So you can imagine the shock I felt when Malick’s latest film, To the Wonder, abruptly ended after almost two hours and I thought to myself, “Wait, it’s already over?”
To the Wonder is certainly different from its immediate predecessor in Malick’s catalogue — there aren’t any dinosaurs in his latest effort. But it does still manage to have both the look and feel of a Malick film (i.e., it intersperses a linear story with lots of fluid, beautiful cinematography shot during “magic hour” with voice overs asking deep questions), albeit one that doesn’t drift off into long montages of the creation of the universe with voiceovers almost lifted from the book of Job.
We were walking up the beach, on the sand as the tide moved out toward the ocean. I was holding Zeke's hand, talking with him about sea things. "I didn't know jellyfish swam this close to the shore during the spring," he said in 5-year-old wonderment. "I bet that drift wood is as old as The Old Man and the Sea. I think a horseshoe crab's blood can be used to treat cancer."
"Look," I said.
"What is it, Dad?" he asked.
I picked up a shell out of the deep, hot sand and held it in my open hand.
It's Thursday. I'm hitting the back of my closet and have second-day hair. Relate? Good, then this video is for you.
Take a few minutes to remember that our differences — whether it be crooked smiles, frizzy hair, or 6-foot-frame — to others look like character, enviable natural curls, or modelesque stature. You're beautiful. (Yes, you.)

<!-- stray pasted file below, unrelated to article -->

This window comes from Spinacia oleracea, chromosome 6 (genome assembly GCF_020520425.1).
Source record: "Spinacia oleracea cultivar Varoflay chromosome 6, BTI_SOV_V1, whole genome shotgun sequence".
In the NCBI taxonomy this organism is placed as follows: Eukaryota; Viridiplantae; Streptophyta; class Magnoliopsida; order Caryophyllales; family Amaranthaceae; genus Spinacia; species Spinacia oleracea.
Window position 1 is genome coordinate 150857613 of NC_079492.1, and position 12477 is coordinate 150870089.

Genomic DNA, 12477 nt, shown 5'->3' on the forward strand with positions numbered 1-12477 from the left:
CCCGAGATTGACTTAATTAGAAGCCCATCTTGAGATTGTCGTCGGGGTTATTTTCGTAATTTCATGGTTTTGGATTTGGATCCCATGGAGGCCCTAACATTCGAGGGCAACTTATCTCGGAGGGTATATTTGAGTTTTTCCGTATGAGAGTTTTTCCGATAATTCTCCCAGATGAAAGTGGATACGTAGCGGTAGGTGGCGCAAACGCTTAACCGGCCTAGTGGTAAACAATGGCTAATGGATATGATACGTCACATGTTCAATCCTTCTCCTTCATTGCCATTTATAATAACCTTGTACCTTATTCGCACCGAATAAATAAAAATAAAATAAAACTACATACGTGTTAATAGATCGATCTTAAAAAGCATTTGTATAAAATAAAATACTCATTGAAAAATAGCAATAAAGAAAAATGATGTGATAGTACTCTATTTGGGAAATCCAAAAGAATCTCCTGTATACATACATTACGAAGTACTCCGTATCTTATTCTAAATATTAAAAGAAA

The clip is also full of good advice, but my personal favorite: "If it makes you feel awesome, wear it." (Do you think that means I can get away with yoga pants at work?)
In a new photo series called “A World Journey,” photographer Jim Stipe documents the people that have made an impact on his travels. Particularly in low income countries, Jim exposes the faces and lives that have meant something to him as he journeyed through foreign lands.
On the first slide of his new series, his statement reads:
“I’ve had the privilege of traveling to many countries around the world, sometimes for fun, other times for photo assignments, almost always in low-income countries. Time and again what strikes me most is the strength and dignity of people who often suffer great hardship. This small collection of photos gives you a glimpse of the amazing people I’ve met.”
Take a minute to reflect on some remarkable, beautiful images of the world’s people.
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40 Ideas for Keeping a Holy Lent from House for All Sinners and Saints, the Denver congregation Nadia serves.
Day 1: Pray for your enemies
Day 2: Walk, carpool, bike or bus it.
Day 3: Don’t turn on the car radio
Day 4: Give $20 to a non-profit of your choosing
Day 5: Take 5 minutes of silence at noon
Day 6: Look out the window until you find something of beauty you had not noticed before
"I have found great beauty in religion and religion has shown me great beauty in myself and in the world," Tripp says, as he reflects on the 11 years since he's had a drink. "I'm still not sure I know what being beloved means. Somehow we forget that we are beloved....Today is the 11th anniversary of the day I was told who I was. It's a good day."